Merry Christmas Eve!
Yesterday was my last day of work until January 9th! I am so pumped for two weeks off. We are about to head to my dad’s for Christmas dinner, possibly followed by our friend Cameron’s parents Christmas ham bun party (a tradition, and always so much fun), and then tomorrow we are celebrating with Andy-roo’s family. Fun times. My stretchy pants are laid out and ready for me.
So today I have been busy making my Nana‘s shortbread Christmas cookies!
My Nana made these every year when I was growing up, and I couldn’t get enough of them. These cookies taste like childhood to me :). I use her exact recipe, use the same cookie cutters she used to (well the stockings and the gingerbread men are new), and I try to ice them exactly how she used to.
Remember when I made them for Easter?
And I told you guys I was going to share the recipe, and then I never did? Yeah. Sorry about that.
Anyway, today I am sharing the recipe. They are seriously the best cookies I have ever tasted. Everyone who eats them also says they are the best cookies they have ever tasted. Even Andy’s grandma, and she is not the easiest to please.
They are a bit of work, but so, so worth it. I hope to make them every Christmas for the rest of my life, and hopefully one day my grandchildren will rave on about my Christmas cookies.
Please note, these are not healthy at all. I thought about healthifying them up slightly by using whole wheat flour and light butter or something, but I can’t bring myself to mess with them. They are just too perfect. They need to remain indulgent.
Nana’s Shortbread Christmas Cookies
- 1 cup butter, softened
- 1/2 cup icing sugar
- 1/4 cup corn starch
- 1.5 cups flour
- 1/4 teaspoon of vanilla (Nana says this is very important for flavour)
Preheat oven to 350 degrees
1 Whip butter with an electric mixer.
2 Slowly stir in icing sugar, cornstarch, (sifted) flour and vanilla.
3 Mix until dough “sqeaks” (Nana is very adamant that the dough must squeak!) Once I get to this point I usually use my hands to get the dough squeaking.
4 Roll out dough in 1 cup (ish) increments. This is very important: roll out your dough between two sheets of parchment paper. If you do not do this, your dough will stick to EVERYTHING. It will just be a big annoying mess. I was so frustrated the first time I made these, and then I found the beauty that is parchment paper, and all is well.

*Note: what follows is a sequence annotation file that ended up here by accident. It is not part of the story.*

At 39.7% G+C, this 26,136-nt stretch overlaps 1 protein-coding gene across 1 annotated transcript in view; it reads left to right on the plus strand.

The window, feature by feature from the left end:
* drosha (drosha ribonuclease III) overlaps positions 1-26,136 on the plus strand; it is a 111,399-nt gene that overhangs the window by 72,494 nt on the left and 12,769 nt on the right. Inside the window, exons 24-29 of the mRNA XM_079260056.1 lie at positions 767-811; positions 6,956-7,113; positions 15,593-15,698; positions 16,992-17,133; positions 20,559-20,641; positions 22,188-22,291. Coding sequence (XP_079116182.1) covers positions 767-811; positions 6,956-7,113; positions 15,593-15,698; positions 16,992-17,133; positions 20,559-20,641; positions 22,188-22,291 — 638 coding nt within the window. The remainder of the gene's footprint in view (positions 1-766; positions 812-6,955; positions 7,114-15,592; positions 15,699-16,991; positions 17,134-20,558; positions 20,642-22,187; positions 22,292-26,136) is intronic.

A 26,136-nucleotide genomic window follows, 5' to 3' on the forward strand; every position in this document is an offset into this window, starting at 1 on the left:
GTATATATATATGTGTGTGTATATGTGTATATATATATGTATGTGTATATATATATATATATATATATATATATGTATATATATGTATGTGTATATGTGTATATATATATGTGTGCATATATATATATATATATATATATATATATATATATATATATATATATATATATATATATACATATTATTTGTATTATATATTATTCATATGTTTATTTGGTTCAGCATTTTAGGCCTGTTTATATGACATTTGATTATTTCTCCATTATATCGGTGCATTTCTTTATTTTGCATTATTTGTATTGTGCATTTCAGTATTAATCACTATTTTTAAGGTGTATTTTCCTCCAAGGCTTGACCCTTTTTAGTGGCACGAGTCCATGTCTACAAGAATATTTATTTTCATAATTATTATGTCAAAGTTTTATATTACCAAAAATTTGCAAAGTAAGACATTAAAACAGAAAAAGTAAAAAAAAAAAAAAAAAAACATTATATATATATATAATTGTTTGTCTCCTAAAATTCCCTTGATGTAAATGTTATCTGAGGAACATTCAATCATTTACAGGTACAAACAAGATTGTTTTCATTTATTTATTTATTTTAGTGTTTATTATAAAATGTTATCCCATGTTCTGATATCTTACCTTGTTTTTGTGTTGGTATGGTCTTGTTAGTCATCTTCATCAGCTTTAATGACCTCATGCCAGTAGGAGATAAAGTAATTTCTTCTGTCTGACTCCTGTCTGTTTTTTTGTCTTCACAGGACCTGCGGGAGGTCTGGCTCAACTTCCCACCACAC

5 Once your dough is rolled flat (not too thin), put it in the freezer for at least 10 minutes. I always find it’s easier to work with chilled dough than warm dough, because warm dough, again, sticks to everything. It’s hard to get it out of the cookie-cutters when it’s too warm.
6 Bring a slab of dough out from the freezer and go to town with the cookie cutters!
(I usually put the scraps in a bowl and repeat the process so it doesn’t go to waste.)
- Place each cookie on a baking sheet. I like to prick my cookies a few times with a fork, because my Nana used to, but I don’t know if that actually does anything. Bake for about 9 minutes, but you should watch them after 7 minutes or so because they will brown really quickly and you do not want brown cookies.
Remove cookies from oven. Allow to cool.
While your cookies are cooling, you can make your icing! It is a very important part of the cookie.
I use my Nana’s recipe for this also:
- 1/2 cup butter, softened (do not melt your butter, the icing will be too runny)
- 4 cups icing sugar
- 2 teaspoons vanilla extract
- splash of milk (I do not measure this, but I would estimate maybe 1/4 cup. You don’t want to use a lot [I used too much in my above Easter cookies pic, and notice the icing looks a little runny], so I typically just use enough to get things moving).
- Just mix until you have beautiful looking, delicious tasting icing.
Yes oh yes.
Once your cookies are cooled, ice them!
And then you eat them. 🙂
Enjoy! And let me know if you try them!
I hope you all have a Merry Christmas!